I Never Sang for My Father (1970) - full review!
Produced & directed by Gilbert Cates, and written by Robert Anderson (The Nun's Story (1959)), this above average drama features a Best Supporting Actor nominated performance by Gene Hackman (The French Connection (1971) & Unforgiven (1992)), and a Best Actor nominated performance by Melvyn Douglas (Hud (1963) & Being There (1979)). Given the fact that Hackman’s character is in virtually every scene, and indeed may have gotten more screen time than Douglas, the studio's submission and, subsequently, the Academy's recognitions are curious categorically. Anderson's screenplay also received a nomination. Though the film's plot may have had a larger impact at the time, it still packs a punch as the story of a man trying to connect with his aging, difficult father, who had no role model for such in his own life.
Gene Garrison (Hackman) is a teacher and a writer who's father Tom (Douglas, who made a habit of playing dysfunctional fathers towards the end of his long career) still treats him like a kid, instructing him in the most basic things including giving him directions from the airport to their house. Gene is also a widower, his wife having passed a year earlier, who's found a new life across the coast in California with a woman doctor his folks have yet to meet. His mother, Margaret (Dorothy Stickney), encourages Gene to marry her and move away from his bitter memories of their town, those of his departed wife and his cantankerous father. She tolerates her husband's increasingly selfish ways even though she herself is weakened by a heart condition. She also maintains the relationship with their daughter Alice (Estelle Parsons, Bonnie and Clyde (1967)), whom her husband had thrown out after telling her not to marry the man she had chosen. So the Garrisons only see their two grandchildren a couple of times a year because Alice and her family live in Chicago.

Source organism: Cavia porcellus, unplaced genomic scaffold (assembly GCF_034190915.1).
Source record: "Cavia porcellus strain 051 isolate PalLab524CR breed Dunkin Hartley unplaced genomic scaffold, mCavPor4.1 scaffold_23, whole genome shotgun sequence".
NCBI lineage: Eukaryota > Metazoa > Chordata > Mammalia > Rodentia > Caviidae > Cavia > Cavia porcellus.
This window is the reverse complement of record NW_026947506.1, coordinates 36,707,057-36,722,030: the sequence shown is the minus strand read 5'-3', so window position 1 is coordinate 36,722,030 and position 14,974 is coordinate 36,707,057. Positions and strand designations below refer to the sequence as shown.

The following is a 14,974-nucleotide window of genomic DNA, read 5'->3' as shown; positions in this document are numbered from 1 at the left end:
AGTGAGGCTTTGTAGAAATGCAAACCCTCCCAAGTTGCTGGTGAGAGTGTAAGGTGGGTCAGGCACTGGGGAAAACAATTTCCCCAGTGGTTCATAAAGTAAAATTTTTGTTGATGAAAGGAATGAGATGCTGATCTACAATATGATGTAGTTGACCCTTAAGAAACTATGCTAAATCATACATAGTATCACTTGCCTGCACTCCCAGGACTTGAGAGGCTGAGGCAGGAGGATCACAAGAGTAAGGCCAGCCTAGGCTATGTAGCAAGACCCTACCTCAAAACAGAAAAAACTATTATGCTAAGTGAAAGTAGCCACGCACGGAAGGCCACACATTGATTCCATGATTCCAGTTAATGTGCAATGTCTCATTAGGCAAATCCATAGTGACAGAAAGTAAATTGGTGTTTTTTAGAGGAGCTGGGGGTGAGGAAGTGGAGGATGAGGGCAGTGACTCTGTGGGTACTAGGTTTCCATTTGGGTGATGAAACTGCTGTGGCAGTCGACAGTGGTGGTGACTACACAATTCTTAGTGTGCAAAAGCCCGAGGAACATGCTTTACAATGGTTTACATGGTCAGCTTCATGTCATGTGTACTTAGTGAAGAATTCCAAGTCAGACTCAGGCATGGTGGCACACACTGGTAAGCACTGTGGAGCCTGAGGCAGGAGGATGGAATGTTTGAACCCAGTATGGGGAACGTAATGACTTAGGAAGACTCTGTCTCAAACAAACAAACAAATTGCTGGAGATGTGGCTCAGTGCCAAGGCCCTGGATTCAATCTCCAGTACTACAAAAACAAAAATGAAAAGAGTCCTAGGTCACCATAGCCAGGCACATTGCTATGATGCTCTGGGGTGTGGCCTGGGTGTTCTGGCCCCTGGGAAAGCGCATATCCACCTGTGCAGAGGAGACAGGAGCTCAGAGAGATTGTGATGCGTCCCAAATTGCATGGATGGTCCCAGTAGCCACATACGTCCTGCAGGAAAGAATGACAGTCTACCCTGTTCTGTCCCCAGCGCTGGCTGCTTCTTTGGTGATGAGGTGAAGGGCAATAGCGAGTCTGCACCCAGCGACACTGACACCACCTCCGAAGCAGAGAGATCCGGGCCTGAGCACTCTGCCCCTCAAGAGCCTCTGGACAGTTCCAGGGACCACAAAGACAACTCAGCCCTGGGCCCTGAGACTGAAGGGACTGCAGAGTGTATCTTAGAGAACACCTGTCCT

Even though Gene feels estranged from his father, he feels guilty leaving him. He was once a great man in the community, a successful businessman that was later Mayor and even headed the Board of Education. He's upset that his father is now forgotten in the town that he served for so many years, even though his own accomplishments are ignored and/or belittled by Tom when he's with him. After these humiliating experiences, he seeks refuge with Norma (Lovelady Powell), a woman who listens to his ranting after she welcomes him to her bed. Instead of feeling guilty for "cheating" on his fiancee, he's too focused on his anger towards his father, who was so detached from his own wife's final hours that he insisted on taking his son to a Rotary meeting while she lay in a hospital oxygen tent. Conrad Bain plays their Reverend. After his mother dies, Gene and their family doctor (Daniel Keyes) visit the depressing reality of a couple of old age facilities, one private (headed by James Karen) and one public (headed by Gene Williams). Plus, Alice returns and the aforementioned storyline is revealed, and played out again. His sister also tries to convince him to pursue his life with his new love Dr. Peggy Thayer (two time Daytime Emmy winner Elizabeth Hubbard), who comes to visit as well.
So, Gene must decide whether to stay and care for his father in the house of his youth, or leave to start his anew. The film's most powerful moment occurs in Tom's bedroom as father and son finally connect and then revisit the painful truths of their unresolved relationship.